Who watches the watchmen? Detroit Police remain on the job despite policy violations, crimes

An investigation by Deadline Detroit’s Violet Ikonomova shows how a pattern of misconduct still isn’t enough to get problem officers off the force.

After years of corruption and excessive use of deadly force, federal oversight of the Detroit Police Department ended in 2016. Now, supervision comes by way of the Board of Police Commissioners, but often for on-the-job infractions and serious violations of department policy, it’s the top brass who are in charge of punishing subordinate officers.

A recent investigation by Deadline Detroit showed that problem cops aren’t just falling through the cracks, bad behavior isn’t punished and some officers still get promotions.

Reporter Violet Ikonomova says for officers who are criminally charged, the warning signs were already there. She looked at 10 officers “who had exhibited a pattern of red flags before their behavior resulted in criminality,” she says.

“It starts with bias. When officers stay silent for one another in the field, we found numerous examples of them looking the other way on wrongdoing or outright covering up criminality.” —Violet Ikonomova, Deadline Detroit

“And what I found were several trends that work together to create what I described in the story as a perpetuating cycle of limited accountability. So it starts with bias. When officers stay silent for one another in the field, we found numerous examples of them looking the other way on wrongdoing or outright covering up criminality. And that bias extends all the way to the internal affairs division of the Department where occasionally, investigators will come to baffling conclusions.”

She points to one case where internal affairs found an officer did not use excessive force despite an independent witness’ report and evidence the officer tried to cover it up.

“Now that makes it really difficult to find officers even guilty of wrongdoing,” Ikonomova says. “But in the rare instance, they are found guilty, they’re highly unlikely to face serious punishment. Here, the problem extends to the department’s top brass. It’s department commanders who decide the overwhelming majority of penalties at appeal hearings. And at those appeals, they’re either dismissing or reducing 75% of punishments.”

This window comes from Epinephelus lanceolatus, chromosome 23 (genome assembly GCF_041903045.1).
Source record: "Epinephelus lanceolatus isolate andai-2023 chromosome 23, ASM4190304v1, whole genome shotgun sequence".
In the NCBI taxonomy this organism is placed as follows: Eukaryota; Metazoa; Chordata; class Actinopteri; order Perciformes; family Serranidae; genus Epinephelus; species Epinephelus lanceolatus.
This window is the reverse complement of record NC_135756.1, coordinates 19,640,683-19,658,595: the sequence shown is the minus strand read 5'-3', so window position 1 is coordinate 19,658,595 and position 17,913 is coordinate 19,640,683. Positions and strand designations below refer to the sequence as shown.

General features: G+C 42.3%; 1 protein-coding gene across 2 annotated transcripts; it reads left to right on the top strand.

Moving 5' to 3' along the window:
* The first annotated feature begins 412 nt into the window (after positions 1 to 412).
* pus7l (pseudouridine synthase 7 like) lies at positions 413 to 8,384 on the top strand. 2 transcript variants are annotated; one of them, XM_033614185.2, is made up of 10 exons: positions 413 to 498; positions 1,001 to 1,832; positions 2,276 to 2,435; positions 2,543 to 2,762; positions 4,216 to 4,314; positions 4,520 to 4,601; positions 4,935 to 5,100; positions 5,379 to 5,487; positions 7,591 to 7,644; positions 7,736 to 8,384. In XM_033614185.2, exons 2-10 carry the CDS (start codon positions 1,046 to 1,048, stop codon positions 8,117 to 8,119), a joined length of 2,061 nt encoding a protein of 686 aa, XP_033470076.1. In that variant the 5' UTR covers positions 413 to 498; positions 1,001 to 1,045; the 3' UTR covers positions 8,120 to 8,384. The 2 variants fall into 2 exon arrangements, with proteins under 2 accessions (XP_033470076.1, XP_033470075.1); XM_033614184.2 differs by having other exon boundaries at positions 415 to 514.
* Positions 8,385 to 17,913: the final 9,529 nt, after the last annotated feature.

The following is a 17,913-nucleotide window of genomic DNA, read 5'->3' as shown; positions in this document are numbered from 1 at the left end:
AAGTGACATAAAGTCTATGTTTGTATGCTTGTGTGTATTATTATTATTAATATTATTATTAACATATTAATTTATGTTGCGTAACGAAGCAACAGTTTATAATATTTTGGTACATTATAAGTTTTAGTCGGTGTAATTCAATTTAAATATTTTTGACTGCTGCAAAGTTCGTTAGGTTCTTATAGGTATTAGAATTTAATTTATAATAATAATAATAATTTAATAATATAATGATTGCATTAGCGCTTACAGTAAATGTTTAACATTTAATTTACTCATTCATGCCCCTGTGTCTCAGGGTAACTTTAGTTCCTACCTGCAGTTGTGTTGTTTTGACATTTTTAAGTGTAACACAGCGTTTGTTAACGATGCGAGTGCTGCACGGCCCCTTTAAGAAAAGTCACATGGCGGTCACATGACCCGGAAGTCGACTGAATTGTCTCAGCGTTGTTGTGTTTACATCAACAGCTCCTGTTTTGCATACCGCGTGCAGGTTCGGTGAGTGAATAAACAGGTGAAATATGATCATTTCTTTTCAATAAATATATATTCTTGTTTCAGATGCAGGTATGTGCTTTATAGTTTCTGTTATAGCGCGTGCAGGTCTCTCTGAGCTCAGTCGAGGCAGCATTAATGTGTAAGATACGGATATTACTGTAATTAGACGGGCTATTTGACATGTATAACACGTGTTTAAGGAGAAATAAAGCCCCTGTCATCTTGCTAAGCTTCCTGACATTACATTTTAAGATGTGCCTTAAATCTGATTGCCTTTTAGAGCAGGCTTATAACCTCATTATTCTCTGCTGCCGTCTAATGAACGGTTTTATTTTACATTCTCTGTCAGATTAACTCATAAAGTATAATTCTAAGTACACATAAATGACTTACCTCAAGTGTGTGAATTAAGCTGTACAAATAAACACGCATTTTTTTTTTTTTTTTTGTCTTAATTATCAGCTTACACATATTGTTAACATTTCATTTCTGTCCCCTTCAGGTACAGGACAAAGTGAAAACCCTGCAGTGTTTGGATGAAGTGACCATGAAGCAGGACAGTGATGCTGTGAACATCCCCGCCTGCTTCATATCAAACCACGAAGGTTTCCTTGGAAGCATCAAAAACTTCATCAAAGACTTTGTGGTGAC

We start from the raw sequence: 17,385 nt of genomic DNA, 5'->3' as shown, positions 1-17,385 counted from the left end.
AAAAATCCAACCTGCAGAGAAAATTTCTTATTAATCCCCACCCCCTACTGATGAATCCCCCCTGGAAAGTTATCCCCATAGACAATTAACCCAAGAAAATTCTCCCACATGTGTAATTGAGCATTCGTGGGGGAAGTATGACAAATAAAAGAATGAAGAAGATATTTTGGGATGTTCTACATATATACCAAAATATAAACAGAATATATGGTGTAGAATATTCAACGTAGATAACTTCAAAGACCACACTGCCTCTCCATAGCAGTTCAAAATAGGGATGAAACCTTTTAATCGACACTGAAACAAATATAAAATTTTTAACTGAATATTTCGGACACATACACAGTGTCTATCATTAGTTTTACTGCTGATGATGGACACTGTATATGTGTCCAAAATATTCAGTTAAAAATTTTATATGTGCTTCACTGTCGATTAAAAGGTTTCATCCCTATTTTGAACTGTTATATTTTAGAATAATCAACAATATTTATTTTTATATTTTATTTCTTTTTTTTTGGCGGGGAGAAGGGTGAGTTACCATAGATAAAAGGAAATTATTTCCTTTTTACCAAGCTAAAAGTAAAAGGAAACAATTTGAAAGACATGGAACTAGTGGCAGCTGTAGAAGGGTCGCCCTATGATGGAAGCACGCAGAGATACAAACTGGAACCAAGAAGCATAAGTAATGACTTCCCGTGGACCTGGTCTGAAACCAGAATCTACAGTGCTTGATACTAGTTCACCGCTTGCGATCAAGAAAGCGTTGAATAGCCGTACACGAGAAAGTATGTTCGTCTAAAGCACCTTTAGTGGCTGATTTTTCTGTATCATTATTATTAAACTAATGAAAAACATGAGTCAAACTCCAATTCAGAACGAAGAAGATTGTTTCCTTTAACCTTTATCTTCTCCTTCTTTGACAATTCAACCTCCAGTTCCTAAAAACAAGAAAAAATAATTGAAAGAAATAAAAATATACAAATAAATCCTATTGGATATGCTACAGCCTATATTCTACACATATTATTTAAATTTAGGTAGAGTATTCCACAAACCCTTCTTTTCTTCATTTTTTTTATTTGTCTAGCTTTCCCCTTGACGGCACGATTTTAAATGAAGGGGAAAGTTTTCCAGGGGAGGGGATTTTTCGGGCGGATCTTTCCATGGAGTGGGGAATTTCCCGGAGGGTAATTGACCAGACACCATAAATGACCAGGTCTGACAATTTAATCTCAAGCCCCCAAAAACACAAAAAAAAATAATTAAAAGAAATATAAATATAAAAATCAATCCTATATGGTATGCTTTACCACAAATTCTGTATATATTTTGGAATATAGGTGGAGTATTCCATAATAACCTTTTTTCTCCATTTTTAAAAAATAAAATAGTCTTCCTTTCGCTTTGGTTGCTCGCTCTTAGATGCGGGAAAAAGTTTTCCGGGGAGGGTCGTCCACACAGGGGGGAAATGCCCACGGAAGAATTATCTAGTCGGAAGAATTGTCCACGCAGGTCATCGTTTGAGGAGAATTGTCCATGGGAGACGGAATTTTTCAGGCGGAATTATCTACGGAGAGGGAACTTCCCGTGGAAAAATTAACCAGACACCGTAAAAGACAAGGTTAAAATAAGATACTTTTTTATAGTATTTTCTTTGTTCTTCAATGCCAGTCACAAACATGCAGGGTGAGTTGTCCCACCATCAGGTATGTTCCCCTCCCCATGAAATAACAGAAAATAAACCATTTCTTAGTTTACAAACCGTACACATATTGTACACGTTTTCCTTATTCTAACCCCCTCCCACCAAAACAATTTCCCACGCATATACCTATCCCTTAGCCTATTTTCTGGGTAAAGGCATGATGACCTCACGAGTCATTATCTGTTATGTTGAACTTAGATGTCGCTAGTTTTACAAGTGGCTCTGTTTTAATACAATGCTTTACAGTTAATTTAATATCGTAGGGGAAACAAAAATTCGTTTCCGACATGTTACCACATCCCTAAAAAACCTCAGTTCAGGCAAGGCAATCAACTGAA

Listen: Deadline Detroit reporter Violet Ikonomova says the problem extends to the department’s top brass.

 


Violet Ikonomova

Ikonomova says the process from initial punishment — and then further violations of department policy —  to someone eventually being charged criminally varies.

“The main case I highlight at the top of the story is an officer, Rochelle Mayberry, who was abusing citizen after citizen or treating them rudely doing legal searches, caught lying at every turn. The department decided to keep her all the way until the point when the department was raising alarms about her saying she’s gonna wind up committing a crime, bringing the department into  ‘disrepute,’ or costing us a lot of money in terms of a civil payout.”

Two months after, the chief of police at the time, James Craig, who is now running for governor, effectively gave her a promotion, Ikonomova says. The officer told Craig she was having problems with supervisors scapegoating her and requested to go to homicide. She claimed to have a four-year degree from the University of Michigan.

“And he said, Sure, effective immediately, you’re at homicide,” Ikonomova says. “Unbeknownst to him, she made up the degree — the school doesn’t even offer a major in it.”

Craig has since resigned and James White has taken over as the city’s police chief. Ikonomova says he hasn’t said he’s going to address some of these problems in the department.

“[At a recent] Board of Police Commissioners meeting his response ranged from dismissive to defensive,” she says. “He tried to lay blame at the feet of James Craig, while at the same time acting as if there were no new problems I’d unveiled that warranted addressing. He told the board almost verbatim [that] we can’t respond to every article, there’s always going to be an article. And his history is very much entwined with some of these cases. He was the head of a portion of the department that audits the way officers who commit misconduct are handled. And in one case, he overturned the termination of an officer who had a pattern of misconduct related to car crashes.”

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Author

  • Russ McNamara is the host of All Things Considered for 101.9 WDET, presenting local news to the station’s loyal listeners. He's been an avid listener of WDET since he moved to metro Detroit in 2002.